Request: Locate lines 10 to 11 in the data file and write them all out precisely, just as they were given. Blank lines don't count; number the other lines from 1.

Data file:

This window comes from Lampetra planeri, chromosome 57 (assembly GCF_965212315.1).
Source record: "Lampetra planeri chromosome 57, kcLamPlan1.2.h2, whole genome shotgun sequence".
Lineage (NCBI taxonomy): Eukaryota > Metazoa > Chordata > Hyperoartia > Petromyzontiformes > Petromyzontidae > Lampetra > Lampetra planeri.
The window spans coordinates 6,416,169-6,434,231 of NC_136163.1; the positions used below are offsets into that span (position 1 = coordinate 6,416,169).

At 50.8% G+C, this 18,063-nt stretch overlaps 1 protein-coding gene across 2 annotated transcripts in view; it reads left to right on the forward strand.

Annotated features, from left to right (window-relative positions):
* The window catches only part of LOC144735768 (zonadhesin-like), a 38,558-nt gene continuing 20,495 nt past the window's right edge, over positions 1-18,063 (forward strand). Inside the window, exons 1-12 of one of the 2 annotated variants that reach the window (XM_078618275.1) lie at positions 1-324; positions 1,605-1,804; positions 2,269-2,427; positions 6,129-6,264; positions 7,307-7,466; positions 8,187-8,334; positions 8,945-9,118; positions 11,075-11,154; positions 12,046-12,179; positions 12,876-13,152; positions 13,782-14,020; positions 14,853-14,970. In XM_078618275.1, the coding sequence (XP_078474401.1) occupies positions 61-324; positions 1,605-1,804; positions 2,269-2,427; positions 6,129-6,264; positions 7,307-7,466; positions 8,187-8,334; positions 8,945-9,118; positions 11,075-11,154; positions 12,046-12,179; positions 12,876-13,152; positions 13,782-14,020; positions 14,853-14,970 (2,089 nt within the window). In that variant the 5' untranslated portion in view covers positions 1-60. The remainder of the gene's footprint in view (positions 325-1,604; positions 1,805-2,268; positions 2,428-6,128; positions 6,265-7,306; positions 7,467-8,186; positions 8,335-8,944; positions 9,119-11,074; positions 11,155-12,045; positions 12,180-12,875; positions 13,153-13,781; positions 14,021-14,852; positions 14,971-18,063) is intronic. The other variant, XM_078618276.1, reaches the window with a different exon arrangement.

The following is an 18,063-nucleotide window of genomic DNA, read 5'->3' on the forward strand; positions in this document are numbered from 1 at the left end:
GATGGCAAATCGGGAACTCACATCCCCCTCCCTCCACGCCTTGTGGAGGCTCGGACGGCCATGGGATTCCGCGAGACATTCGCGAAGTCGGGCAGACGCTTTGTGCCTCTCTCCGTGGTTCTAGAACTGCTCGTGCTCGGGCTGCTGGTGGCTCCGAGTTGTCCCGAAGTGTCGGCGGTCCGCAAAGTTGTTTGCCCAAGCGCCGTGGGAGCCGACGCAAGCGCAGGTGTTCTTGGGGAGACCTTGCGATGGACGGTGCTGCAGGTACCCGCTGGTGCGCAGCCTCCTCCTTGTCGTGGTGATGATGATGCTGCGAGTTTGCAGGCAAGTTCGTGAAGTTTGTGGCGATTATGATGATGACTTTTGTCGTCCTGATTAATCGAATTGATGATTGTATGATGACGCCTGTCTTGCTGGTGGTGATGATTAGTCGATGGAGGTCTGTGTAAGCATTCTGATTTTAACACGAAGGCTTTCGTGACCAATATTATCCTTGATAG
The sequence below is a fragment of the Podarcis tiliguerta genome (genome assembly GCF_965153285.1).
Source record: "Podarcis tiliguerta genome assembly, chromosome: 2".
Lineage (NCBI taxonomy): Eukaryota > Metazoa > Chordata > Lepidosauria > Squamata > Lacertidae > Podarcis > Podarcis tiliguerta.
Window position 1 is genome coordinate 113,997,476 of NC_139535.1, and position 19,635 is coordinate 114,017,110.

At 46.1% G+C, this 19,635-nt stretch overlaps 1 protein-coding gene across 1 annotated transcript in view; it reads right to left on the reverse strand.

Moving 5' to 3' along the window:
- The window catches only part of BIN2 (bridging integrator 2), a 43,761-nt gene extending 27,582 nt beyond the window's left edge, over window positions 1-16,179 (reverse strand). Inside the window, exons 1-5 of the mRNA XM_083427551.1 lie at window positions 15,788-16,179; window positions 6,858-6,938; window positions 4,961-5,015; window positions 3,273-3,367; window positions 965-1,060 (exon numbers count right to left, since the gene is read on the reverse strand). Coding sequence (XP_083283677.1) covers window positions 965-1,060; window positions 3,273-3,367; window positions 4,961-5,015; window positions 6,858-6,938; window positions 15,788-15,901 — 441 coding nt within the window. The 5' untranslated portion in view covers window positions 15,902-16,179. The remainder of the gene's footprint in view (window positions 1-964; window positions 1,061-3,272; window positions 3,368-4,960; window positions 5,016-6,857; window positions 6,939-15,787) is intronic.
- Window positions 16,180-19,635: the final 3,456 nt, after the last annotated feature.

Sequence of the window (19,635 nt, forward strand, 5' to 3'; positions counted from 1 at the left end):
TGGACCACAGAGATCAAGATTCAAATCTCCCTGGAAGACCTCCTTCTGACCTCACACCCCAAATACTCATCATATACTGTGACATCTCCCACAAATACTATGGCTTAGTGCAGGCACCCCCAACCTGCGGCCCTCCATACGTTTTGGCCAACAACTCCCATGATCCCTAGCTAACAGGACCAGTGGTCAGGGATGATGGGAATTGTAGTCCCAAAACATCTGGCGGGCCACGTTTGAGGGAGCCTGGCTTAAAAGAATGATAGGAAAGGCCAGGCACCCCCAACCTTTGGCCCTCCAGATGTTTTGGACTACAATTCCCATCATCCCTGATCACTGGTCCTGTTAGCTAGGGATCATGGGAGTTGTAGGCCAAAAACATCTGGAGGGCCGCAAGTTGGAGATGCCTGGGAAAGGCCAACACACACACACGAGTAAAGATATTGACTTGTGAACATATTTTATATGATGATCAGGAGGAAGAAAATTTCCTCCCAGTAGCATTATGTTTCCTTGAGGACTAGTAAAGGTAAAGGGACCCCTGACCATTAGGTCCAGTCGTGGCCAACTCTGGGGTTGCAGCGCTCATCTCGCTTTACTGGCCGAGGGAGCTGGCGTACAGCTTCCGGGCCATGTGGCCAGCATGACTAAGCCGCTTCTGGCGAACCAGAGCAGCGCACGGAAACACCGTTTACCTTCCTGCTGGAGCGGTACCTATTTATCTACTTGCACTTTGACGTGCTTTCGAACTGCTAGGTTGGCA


The sequence below is a fragment of the Podarcis tiliguerta genome (genome assembly GCF_965153285.1).
Source record: "Podarcis tiliguerta genome assembly, chromosome: 2".